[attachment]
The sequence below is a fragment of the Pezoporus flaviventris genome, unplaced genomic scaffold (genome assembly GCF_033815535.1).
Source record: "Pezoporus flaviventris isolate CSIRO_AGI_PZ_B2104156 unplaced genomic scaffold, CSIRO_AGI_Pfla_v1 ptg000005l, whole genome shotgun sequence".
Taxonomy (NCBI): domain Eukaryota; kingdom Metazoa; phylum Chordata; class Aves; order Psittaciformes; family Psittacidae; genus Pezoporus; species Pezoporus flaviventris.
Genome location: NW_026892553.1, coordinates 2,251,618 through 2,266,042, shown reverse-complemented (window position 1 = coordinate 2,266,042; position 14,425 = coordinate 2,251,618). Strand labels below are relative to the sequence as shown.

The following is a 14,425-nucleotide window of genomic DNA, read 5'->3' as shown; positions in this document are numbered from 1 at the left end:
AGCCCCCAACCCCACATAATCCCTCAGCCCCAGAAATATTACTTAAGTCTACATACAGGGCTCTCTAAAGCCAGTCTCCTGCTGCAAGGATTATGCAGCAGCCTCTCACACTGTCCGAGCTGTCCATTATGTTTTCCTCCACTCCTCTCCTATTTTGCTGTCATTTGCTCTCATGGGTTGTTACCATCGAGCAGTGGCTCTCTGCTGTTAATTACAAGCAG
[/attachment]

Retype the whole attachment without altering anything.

The sequence below is a fragment of the Pezoporus flaviventris genome, unplaced genomic scaffold (genome assembly GCF_033815535.1).
Source record: "Pezoporus flaviventris isolate CSIRO_AGI_PZ_B2104156 unplaced genomic scaffold, CSIRO_AGI_Pfla_v1 ptg000005l, whole genome shotgun sequence".
Taxonomy (NCBI): domain Eukaryota; kingdom Metazoa; phylum Chordata; class Aves; order Psittaciformes; family Psittacidae; genus Pezoporus; species Pezoporus flaviventris.
Genome location: NW_026892553.1, coordinates 2,251,618 through 2,266,042, shown reverse-complemented (window position 1 = coordinate 2,266,042; position 14,425 = coordinate 2,251,618). Strand labels below are relative to the sequence as shown.

The following is a 14,425-nucleotide window of genomic DNA, read 5'->3' as shown; positions in this document are numbered from 1 at the left end:
AGCCCCCAACCCCACATAATCCCTCAGCCCCAGAAATATTACTTAAGTCTACATACAGGGCTCTCTAAAGCCAGTCTCCTGCTGCAAGGATTATGCAGCAGCCTCTCACACTGTCCGAGCTGTCCATTATGTTTTCCTCCACTCCTCTCCTATTTTGCTGTCATTTGCTCTCATGGGTTGTTACCATCGAGCAGTGGCTCTCTGCTGTTAATTACAAGCAG